Translated by Herbert Meck
In our new series, club visitors tell us about their everyday work. Today Barbara gives us an insight into her work as an early childhood educator.
What do you do for a living? How long have you been doing this job?
I am an early childhood educator and head of a “Parent Child Initiative” crèche. I have been working as a group leader since September 2015 and as a group leader and facility manager since April 2019.
How did you get into this profession?
My mum was a kindergarten teacher, therefore, I had always had contact with children. I always knew that I wanted to work with children.
What is your normal working day like?
My normal working day? It’s hard to say. I have relaxed days and I also have very stressful days. I start work between 7am and 8am o’clock. The children are brought to the crèche by 8:30 and a colleague of mine prepares breakfast during that time. We have our daily routines that we have to follow, such as morning circle, where we greet the children and sing songs or do finger plays. After that there is free play time (9:30-11:00). During this time, we either go out to the playground or to our garden or we do handicrafts. But there are also days when children can just play – we do not disturb but accompany them if we are needed. In the meantime, the children are changed, as needed. At 11:30 we have lunch, after which the children are prepared for a nap. Afterwards we play again and the children are picked up from 14:00. Once in a while in the afternoon – when all the children are gone – or 1-2 times in the morning – when not all the children are there – I have time to go to the office and do some office work. If there are a lot of things to do, I work overtime, but I try to avoid that. My working day ends between 4 to 5 pm.
What other tasks do you have to do at work that are not normally associated with your profession?
Hm. That’s a good question. I have to think of everything. As a manager, that’s part of my job, for example, drawing up the duty roster, making appointments for visits, writing e-mails, signing contracts, planning and carrying out settling-in periods, holding meetings with parents. I also have to check at regular intervals whether we have everything (nappies, craft materials) and if not, to get it.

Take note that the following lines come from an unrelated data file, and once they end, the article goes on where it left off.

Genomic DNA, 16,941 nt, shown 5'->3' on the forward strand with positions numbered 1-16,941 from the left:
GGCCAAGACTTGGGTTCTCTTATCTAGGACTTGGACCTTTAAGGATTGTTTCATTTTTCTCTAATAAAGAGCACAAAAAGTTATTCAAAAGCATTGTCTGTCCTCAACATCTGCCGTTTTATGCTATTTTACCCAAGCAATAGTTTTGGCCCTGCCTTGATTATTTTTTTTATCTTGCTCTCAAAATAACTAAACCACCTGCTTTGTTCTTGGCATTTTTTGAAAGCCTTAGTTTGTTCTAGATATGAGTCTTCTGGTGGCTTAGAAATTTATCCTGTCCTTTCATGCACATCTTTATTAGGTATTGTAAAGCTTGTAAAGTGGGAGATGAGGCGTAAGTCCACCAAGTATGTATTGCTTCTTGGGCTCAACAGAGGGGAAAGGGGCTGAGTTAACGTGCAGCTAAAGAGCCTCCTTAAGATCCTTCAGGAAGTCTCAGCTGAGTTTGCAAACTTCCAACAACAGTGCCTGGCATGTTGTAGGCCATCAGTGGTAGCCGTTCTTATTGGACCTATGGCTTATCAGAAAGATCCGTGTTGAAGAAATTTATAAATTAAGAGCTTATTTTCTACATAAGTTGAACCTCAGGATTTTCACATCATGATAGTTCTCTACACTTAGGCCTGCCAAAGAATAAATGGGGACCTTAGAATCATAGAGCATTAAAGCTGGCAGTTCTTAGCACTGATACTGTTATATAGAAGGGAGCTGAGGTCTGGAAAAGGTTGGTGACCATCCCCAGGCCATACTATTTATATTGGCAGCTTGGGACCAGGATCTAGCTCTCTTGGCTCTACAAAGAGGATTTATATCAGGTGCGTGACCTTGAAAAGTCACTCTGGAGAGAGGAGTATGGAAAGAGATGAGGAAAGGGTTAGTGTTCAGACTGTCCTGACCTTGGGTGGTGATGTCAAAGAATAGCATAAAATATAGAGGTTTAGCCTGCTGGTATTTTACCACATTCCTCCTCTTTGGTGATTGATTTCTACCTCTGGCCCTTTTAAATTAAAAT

What do you like most about your job?
The love I get from the children. That they love to cuddle and smile a lot.
What do you find exhausting in your job?
I find settling in super exhausting. These are days when the new children cry a lot. Then you spend the whole day just singing and talking and calming them down. You do everything to make sure the child is doing well. What I find also so exhausting is that there are the other ten children around, who may be affected by the crying and may simply start having a bad day or they don’t listen to us at all. For me it is sometimes too much to be 100% in the group room and organise everything there and then be 100% in the office. Sometimes I’m just tired and feel like my head is going to explode.
Do you think you earn well and sufficiently for your work?
I think that educators or childcare workers are not well paid. When you think about the responsibilities we have, it’s not enough. Personally, I don’t feel well paid either. I don’t get paid enough for being a group leader and facility manager. Our team consists of three childcare workers, one trainee and three educators. We have two groups with a maximum of 13 children each.
Would you change your job if you had the chance?
No. I don’t think I could do anything else. Even though I complain a lot, I couldn’t leave my job.
What do you wish for your professional life in the future?
More salary, more gratitude and more respect from parents.
The interview was conducted by Agnieszka Biernacka.